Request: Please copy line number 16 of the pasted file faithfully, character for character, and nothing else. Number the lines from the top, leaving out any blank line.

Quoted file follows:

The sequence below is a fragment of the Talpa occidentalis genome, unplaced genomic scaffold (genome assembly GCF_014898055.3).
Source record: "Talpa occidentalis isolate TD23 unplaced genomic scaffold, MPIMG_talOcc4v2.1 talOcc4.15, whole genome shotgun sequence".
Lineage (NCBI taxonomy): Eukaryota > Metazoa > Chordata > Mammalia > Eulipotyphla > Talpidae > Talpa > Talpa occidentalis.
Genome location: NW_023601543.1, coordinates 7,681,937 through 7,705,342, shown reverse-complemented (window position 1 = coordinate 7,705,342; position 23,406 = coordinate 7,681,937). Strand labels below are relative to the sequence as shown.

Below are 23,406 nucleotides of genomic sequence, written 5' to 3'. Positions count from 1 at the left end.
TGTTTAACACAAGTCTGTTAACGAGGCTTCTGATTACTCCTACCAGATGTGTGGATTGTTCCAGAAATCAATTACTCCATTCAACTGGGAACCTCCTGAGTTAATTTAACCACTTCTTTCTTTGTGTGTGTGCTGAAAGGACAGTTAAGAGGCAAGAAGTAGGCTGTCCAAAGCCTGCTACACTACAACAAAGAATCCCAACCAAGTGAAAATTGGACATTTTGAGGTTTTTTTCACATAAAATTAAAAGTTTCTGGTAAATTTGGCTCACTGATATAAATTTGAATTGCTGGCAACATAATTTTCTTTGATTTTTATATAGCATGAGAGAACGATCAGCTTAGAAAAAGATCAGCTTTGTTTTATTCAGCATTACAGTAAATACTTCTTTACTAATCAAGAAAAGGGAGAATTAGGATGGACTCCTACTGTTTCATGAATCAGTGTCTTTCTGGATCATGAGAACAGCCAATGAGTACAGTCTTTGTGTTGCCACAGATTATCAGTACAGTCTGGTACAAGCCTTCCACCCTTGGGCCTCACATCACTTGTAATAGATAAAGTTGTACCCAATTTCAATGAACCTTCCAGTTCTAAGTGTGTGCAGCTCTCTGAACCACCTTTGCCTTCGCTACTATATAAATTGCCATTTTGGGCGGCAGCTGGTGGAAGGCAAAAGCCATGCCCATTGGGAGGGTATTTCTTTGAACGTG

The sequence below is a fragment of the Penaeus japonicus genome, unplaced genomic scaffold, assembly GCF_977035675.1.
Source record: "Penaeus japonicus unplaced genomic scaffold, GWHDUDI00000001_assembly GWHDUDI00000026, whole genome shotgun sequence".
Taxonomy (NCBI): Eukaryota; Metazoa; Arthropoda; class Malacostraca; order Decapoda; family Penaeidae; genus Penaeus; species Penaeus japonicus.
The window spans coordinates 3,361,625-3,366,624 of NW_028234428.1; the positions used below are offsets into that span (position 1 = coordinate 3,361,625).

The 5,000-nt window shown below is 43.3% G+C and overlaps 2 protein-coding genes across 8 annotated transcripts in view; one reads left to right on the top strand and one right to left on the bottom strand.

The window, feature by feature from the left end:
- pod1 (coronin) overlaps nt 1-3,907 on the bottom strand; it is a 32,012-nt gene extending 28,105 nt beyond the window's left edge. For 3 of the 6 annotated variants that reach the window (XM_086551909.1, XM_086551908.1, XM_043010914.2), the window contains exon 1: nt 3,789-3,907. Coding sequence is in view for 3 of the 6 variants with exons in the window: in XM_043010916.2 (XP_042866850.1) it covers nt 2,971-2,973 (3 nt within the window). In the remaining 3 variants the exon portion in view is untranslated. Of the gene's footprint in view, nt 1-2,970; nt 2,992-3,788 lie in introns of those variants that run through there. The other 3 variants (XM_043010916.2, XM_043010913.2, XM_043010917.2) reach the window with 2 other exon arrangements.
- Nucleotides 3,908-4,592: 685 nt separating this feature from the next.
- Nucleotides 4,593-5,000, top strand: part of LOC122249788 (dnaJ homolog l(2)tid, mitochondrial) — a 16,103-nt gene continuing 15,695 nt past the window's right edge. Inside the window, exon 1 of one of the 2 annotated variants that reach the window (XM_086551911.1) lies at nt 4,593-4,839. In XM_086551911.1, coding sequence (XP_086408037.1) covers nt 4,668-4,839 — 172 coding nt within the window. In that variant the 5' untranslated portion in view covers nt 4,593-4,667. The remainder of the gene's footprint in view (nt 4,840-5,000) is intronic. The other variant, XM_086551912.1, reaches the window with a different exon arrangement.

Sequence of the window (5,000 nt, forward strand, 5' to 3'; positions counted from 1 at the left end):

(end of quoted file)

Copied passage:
Sequence of the window (5,000 nt, forward strand, 5' to 3'; positions counted from 1 at the left end):